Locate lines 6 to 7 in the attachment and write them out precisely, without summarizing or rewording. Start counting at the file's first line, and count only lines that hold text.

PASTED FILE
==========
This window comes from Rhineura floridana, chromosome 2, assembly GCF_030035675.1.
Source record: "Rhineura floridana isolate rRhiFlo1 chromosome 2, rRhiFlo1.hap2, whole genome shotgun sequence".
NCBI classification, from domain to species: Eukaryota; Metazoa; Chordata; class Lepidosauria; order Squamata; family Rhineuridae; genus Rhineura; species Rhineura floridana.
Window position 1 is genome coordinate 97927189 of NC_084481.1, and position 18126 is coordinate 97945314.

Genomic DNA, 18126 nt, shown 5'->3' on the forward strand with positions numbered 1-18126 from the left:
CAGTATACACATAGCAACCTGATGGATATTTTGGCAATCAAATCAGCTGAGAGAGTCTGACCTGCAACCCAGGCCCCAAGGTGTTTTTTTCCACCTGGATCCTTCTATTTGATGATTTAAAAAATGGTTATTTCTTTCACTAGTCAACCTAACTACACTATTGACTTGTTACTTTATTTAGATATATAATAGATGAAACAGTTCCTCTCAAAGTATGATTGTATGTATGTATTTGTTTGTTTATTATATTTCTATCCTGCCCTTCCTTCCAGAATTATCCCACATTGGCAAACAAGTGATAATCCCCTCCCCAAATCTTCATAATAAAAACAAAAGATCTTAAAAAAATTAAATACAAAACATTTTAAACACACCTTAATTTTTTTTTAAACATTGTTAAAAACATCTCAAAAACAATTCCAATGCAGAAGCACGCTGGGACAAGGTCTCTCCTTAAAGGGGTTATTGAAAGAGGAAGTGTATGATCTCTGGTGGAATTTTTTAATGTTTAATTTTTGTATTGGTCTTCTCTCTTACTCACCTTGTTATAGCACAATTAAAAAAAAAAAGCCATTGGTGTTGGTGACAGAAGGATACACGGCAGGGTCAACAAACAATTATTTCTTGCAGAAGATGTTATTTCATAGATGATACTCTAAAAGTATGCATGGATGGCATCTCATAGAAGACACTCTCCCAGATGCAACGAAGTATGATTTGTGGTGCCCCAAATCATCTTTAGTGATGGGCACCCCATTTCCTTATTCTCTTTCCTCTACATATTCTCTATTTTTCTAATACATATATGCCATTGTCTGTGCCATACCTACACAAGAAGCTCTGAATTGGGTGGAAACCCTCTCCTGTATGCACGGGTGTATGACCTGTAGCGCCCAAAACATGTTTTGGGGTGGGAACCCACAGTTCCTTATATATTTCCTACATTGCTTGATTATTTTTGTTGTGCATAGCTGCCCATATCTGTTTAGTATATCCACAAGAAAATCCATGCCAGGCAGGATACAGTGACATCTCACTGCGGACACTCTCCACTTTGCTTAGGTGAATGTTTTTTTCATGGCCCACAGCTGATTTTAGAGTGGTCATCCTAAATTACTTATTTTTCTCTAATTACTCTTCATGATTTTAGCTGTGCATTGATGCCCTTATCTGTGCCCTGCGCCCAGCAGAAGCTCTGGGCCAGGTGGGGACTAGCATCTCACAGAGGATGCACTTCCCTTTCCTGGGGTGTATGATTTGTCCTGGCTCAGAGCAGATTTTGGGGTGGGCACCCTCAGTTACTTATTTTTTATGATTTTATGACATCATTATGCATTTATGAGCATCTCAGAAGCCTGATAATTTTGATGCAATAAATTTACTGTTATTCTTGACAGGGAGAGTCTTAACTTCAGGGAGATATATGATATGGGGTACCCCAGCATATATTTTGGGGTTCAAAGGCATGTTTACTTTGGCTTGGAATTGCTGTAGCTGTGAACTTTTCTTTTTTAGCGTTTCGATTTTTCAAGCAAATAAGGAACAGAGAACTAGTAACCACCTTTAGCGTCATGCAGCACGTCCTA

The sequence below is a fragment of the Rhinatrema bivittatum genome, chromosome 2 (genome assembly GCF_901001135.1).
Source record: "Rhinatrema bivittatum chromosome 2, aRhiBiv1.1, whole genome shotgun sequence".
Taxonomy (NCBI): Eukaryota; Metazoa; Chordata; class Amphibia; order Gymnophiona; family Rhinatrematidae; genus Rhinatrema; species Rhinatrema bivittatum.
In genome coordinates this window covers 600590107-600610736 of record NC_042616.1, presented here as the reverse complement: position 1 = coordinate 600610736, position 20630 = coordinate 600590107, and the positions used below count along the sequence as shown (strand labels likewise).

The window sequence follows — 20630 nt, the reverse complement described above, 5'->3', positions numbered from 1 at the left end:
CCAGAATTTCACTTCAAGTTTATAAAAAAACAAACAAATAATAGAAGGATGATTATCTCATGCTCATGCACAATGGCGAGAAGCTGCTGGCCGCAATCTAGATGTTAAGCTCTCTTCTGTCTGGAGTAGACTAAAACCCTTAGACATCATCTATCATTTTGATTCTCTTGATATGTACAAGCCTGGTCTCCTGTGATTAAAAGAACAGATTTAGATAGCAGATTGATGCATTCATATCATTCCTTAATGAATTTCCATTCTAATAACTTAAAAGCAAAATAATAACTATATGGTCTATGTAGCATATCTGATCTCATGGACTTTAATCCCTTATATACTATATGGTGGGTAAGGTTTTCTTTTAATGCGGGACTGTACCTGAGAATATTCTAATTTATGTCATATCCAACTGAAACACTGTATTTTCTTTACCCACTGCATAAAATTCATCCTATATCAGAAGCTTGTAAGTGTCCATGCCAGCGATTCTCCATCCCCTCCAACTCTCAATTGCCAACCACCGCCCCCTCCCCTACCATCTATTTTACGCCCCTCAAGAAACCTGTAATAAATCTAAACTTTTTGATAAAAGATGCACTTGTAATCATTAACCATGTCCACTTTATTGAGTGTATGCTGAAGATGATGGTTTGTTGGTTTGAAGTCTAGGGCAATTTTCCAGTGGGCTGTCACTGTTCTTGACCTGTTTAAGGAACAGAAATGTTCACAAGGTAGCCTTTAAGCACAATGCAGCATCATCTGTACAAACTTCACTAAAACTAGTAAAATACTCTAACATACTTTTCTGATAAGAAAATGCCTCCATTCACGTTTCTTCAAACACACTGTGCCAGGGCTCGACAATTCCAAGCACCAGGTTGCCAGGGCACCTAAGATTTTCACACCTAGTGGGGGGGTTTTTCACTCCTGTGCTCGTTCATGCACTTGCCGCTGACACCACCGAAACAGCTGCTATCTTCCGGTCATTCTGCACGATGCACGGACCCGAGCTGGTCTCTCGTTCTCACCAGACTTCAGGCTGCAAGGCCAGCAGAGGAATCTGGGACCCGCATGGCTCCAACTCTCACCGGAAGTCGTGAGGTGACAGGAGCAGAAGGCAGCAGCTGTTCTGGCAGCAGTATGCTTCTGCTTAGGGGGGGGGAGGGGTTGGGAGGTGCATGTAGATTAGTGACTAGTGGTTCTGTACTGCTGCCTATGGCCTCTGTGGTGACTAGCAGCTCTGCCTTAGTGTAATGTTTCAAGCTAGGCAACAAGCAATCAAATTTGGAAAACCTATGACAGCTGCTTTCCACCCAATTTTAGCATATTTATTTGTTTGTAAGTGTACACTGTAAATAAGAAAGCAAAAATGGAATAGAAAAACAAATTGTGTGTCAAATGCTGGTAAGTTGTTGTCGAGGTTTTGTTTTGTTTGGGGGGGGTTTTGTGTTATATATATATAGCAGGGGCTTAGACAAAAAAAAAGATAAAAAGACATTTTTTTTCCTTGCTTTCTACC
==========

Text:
CAGTATACACATAGCAACCTGATGGATATTTTGGCAATCAAATCAGCTGAGAGAGTCTGACCTGCAACCCAGGCCCCAAGGTGTTTTTTTCCACCTGGATCCTTCTATTTGATGATTTAAAAAATGGTTATTTCTTTCACTAGTCAACCTAACTACACTATTGACTTGTTACTTTATTTAGATATATAATAGATGAAACAGTTCCTCTCAAAGTATGATTGTATGTATGTATTTGTTTGTTTATTATATTTCTATCCTGCCCTTCCTTCCAGAATTATCCCACATTGGCAAACAAGTGATAATCCCCTCCCCAAATCTTCATAATAAAAACAAAAGATCTTAAAAAAATTAAATACAAAACATTTTAAACACACCTTAATTTTTTTTTAAACATTGTTAAAAACATCTCAAAAACAATTCCAATGCAGAAGCACGCTGGGACAAGGTCTCTCCTTAAAGGGGTTATTGAAAGAGGAAGTGTATGATCTCTGGTGGAATTTTTTAATGTTTAATTTTTGTATTGGTCTTCTCTCTTACTCACCTTGTTATAGCACAATTAAAAAAAAAAAGCCATTGGTGTTGGTGACAGAAGGATACACGGCAGGGTCAACAAACAATTATTTCTTGCAGAAGATGTTATTTCATAGATGATACTCTAAAAGTATGCATGGATGGCATCTCATAGAAGACACTCTCCCAGATGCAACGAAGTATGATTTGTGGTGCCCCAAATCATCTTTAGTGATGGGCACCCCATTTCCTTATTCTCTTTCCTCTACATATTCTCTATTTTTCTAATACATATATGCCATTGTCTGTGCCATACCTACACAAGAAGCTCTGAATTGGGTGGAAACCCTCTCCTGTATGCACGGGTGTATGACCTGTAGCGCCCAAAACATGTTTTGGGGTGGGAACCCACAGTTCCTTATATATTTCCTACATTGCTTGATTATTTTTGTTGTGCATAGCTGCCCATATCTGTTTAGTATATCCACAAGAAAATCCATGCCAGGCAGGATACAGTGACATCTCACTGCGGACACTCTCCACTTTGCTTAGGTGAATGTTTTTTTCATGGCCCACAGCTGATTTTAGAGTGGTCATCCTAAATTACTTATTTTTCTCTAATTACTCTTCATGATTTTAGCTGTGCATTGATGCCCTTATCTGTGCCCTGCGCCCAGCAGAAGCTCTGGGCCAGGTGGGGACTAGCATCTCACAGAGGATGCACTTCCCTTTCCTGGGGTGTATGATTTGTCCTGGCTCAGAGCAGATTTTGGGGTGGGCACCCTCAGTTACTTATTTTTTATGATTTTATGACATCATTATGCATTTATGAGCATCTCAGAAGCCTGATAATTTTGATGCAATAAATTTACTGTTATTCTTGACAGGGAGAGTCTTAACTTCAGGGAGATATATGATATGGGGTACCCCAGCATATATTTTGGGGTTCAAAGGCATGTTTACTTTGGCTTGGAATTGCTGTAGCTGTGAACTTTTCTTTTTTAGCGTTTCGATTTTTCAAGCAAATAAGGAACAGAGAACTAGTAACCACCTTTAGCGTCATGCAGCACGTCCTA

The sequence below is a fragment of the Rhinatrema bivittatum genome, chromosome 2 (genome assembly GCF_901001135.1).